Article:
My husband and I are about as different as two people could possibly be.
I’m a city girl, he’s a country mouse. He’s Mr. Meat and Potatoes; I haven’t eaten beef since I was 14 years old. He’s a diehard Reds fan, I’m a lifelong Cubs fan.
You get the picture.
But ever since we knew we wanted to have children together, we immediately agreed on one thing — we had no desire to know the sex of the baby ahead of time.
There were several factors at work in that decision. We already knew we would follow the Jewish custom of not bringing baby gear into the house before the baby was born. We got around that by buying stuff and storing it at my parents’ house or not having it delivered until after our daughter arrived. (Yes, we know it’s a ridiculous superstitious tradition but it has its merits in more ways than one.)
I had one request in my “birth plan”: I wanted my husband tell me if the baby was a boy or girl. It was only fair that he know something before I did — for once. Him introducing our babies to me was the most magical part of the entire process — both times.
I have never, ever regretted that decision. The odd thing was, it made some people mad and some people frustrated. I’ve really never understood that mentality; what do you care if my child is a boy or a girl? We didn’t have any showers (another Jewish custom I’ll elaborate on in another article) — so what’s the big deal?
I don’t have any hard data, but I’m guessing the number of people in the Western world who bypass finding out the baby’s gender are few and far between.
Fast forward to baby #3.
Once again, my husband and I immediately agreed on the finding out issue.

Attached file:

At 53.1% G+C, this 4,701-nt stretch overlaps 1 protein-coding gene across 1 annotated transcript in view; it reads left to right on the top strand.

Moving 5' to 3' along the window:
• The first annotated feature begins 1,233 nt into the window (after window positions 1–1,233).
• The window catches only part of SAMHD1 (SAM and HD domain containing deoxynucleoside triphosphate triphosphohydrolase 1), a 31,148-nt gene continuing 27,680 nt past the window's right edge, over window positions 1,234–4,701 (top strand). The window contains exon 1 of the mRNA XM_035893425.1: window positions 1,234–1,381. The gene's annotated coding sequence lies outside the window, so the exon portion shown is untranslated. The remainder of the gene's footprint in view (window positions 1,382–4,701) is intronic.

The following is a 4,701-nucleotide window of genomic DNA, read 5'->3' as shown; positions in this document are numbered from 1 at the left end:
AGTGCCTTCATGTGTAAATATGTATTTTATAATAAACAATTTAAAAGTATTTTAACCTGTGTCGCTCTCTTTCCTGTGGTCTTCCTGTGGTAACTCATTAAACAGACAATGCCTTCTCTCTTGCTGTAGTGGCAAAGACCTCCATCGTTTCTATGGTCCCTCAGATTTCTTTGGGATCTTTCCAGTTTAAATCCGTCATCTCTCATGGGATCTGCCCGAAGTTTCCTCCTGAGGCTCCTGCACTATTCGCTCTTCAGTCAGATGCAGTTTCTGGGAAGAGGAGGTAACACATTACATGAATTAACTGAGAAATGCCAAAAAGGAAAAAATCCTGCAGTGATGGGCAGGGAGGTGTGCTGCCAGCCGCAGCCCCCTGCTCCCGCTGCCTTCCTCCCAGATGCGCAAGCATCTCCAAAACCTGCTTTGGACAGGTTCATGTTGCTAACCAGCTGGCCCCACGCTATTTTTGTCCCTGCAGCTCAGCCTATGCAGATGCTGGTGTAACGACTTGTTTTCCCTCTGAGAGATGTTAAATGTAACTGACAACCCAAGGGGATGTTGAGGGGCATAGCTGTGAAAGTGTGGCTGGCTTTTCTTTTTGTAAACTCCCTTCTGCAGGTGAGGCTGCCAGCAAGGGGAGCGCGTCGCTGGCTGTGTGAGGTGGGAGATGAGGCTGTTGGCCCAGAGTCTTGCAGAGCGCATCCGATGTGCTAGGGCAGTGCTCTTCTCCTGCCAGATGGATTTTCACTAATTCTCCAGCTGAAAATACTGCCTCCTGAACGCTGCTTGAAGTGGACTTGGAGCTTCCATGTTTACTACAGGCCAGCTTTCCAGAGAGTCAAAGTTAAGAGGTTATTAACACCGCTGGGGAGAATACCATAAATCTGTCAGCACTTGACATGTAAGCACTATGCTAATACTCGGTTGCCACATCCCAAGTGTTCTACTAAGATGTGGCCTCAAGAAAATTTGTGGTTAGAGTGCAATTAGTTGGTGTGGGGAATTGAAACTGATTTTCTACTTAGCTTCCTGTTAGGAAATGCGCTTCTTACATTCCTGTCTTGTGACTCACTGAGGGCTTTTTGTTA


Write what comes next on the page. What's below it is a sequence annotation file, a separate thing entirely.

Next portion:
Except, we’re doing a complete 180 from the first two.
Next week, we will find out the sex. We already got the surprise of our lives — there is no news that could top that. We do have a few reasons this time — the most significant being that we think it will be good for our girls to know. If this baby turns out to be a boy, our oldest will be well over her disappointment by the time he is born (she’s already told us unequivocally that she doesn’t want a baby brother). The youngest may understand better what is about to happen if we can say “he” or “she”.
Part of me, however, feels like it’s bad karma to find out this time. You know, the superstitious part. We had two babies that way — and if it ain’t broke, don’t fix it, or something along those lines.
The decision has been made, and we’re sticking to it. This time, it will be a sonographer who tells me the sex of our baby, and not my husband.
We’ll hear the news together at the same time.
And whatever that news will be, we will be ecstatic.
Laura Weisskopf Bleill is the co-founder and editor of chambanamoms.com. You can reach her at laura@chambanamoms(dot)com.